KUALA LUMPUR (BLOOMBERG) - The baht rose on Friday (Oct 14) along with an exchange-traded fund tracking Thailand's shares following the death of King Bhumibol Adulyadej, the world's longest reigning monarch.
"The key will be to see a smooth transition of power to the new king," Mr Tony Hann, head of equities at Blackfriars Asset Management in London, said after the death was announced on Thursday evening in Bangkok. "If that occurs, then I think the recent setbacks provide a good entry."
The baht rose 0.7 per cent to 35.360 per US dollar as of 7.11am in Bangkok, heading for its first two-day gain this month. The local stock market had rebounded with the currency on Thursday, closing higher before the king's death was announced, while the iShares MSCI Thailand Capped ETF climbed by the most since February in the US.
Earlier in the week, Thai assets had tumbled after the royal palace said on Sunday that King Bhumibol's health was "unstable".
Thailand's government called on the nation to avoid "joyful events" for 30 days, to dress in mourning for a year and pray for the king's soul to protect the nation. It also signaled that the 88-year-old king's only son will take the throne.
King Bhumibol was a symbol of unity in a country rocked by 10 coups during his seven-decade reign, but had been ill for years, making limited public appearances and spending most of his time in the hospital. Crown Prince Maha Vajiralongkorn, 64, doesn't enjoy the same adulation.
"The Thai baht will probably be a little more volatile for a few weeks down the road," said Mr Vishnu Varathan, a senior economist at Mizuho Bank Ltd. in Singapore. "There are more questions than answers with regards to the political outlook."
The baht has declined 1.4 per cent this week, set for its worst loss since September 2015.
"The uncertainties and political risks have been more or less priced in," Ms Margaret Yang, an analyst at CMC Markets in Singapore, said by phone after the news. "We may still see some panic selling but I don't expect this to last for very long. Eventually smart money will flow in to support the market."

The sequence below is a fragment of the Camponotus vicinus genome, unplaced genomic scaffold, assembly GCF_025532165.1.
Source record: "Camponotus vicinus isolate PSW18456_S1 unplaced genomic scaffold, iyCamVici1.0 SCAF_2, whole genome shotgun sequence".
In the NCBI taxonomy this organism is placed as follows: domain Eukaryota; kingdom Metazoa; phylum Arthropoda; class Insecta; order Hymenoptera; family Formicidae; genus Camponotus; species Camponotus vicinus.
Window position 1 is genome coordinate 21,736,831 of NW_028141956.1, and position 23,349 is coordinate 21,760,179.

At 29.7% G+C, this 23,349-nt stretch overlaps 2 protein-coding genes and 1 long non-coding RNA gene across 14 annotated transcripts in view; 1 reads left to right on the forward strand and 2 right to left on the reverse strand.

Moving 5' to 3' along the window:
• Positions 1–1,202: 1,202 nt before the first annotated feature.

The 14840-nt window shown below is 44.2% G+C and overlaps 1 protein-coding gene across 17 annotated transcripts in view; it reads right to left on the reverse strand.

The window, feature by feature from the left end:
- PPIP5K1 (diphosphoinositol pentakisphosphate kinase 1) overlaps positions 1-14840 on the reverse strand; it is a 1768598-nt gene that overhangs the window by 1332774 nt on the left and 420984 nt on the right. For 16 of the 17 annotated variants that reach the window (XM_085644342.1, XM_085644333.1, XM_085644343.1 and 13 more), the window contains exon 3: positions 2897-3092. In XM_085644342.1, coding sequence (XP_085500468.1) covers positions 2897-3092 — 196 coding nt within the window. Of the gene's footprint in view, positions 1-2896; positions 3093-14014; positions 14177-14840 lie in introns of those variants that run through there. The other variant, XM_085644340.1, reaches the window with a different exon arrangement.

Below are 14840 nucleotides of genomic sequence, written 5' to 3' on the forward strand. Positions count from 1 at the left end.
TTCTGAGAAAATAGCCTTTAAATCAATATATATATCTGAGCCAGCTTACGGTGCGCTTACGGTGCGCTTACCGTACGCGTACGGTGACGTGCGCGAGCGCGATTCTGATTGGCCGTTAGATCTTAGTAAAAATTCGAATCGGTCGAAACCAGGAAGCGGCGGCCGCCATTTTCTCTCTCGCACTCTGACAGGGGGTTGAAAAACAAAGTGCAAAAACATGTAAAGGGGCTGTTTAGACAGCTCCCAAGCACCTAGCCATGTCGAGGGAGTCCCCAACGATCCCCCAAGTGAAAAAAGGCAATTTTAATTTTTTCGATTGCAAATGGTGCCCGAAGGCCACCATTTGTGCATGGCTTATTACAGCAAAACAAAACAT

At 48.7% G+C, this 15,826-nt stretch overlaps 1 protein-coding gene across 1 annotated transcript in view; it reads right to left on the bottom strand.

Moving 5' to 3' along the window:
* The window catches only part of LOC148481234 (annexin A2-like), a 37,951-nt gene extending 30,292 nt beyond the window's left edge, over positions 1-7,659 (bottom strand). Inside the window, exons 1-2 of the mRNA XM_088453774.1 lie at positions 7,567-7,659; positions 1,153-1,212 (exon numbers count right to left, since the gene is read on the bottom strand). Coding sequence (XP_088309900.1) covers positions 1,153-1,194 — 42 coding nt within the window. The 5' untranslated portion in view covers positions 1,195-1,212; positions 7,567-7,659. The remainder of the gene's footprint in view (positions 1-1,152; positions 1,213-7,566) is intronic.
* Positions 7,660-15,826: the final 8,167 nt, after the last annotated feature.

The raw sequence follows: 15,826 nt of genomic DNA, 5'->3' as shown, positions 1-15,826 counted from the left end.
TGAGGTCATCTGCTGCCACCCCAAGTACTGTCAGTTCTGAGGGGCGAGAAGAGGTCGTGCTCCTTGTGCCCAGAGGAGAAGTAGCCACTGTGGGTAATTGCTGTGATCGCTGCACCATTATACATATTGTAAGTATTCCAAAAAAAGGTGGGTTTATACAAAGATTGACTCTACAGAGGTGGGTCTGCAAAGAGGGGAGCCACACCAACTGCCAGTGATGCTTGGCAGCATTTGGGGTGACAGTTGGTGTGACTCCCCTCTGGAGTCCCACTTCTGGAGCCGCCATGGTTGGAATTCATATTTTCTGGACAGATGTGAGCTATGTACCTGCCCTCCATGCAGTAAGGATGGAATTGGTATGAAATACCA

Thailand's SET Index has fallen 6.1 per cent this week, with 30-day volatility on the gauge climbing on Wednesday to the highest level since January. The baht reached the lowest since January and at one stage was heading for its worst week in a decade.
The SET rose 15 per cent in the first nine months of the year, the most among South-east Asia's major gauges after the Jakarta Composite Index. Stocks entered a bull market in July and reached the highest level in 15 months in August as economic growth accelerated and emerging-market assets rallied.
Thailand's banks and the stock exchange will open as usual on Friday.
"We will open as usual unless they subsequently ask us to close," Stock Exchange of Thailand president Kesara Manchusree said late on Thursday by phone from Bangkok.
Equities had also been aided as stimulus measures to help shield the country from China's economic slowdown made the nation's shares a haven for overseas funds. Foreign investors have poured US$3.8 billion into Thai equities this year, the biggest inflow in South-east Asia, according to data compiled by Bloomberg.
"Thailand's economic fundamentals remain unaffected, which should help it to weather this storm," Jingyi Pan, a Singapore-based strategist at IG Asia Pte, said by e-mail before the announcement. "The military government which has overseen the economy during a period of increasing GDP growth, could help to guide the country through the period."
South-east Asia's second-biggest economy may grow as much as 3.5 per cent in 2016 from 3.2 per cent last year on the government's accelerating spending, according to the National Economic and Social Development Board.
Prime Minister Prayuth Chan-Ocha, who took power in a May 2014 military coup, has issued a series of economic stimulus measures valued at more than 645 billion baht since September 2015 to help shore up local demand.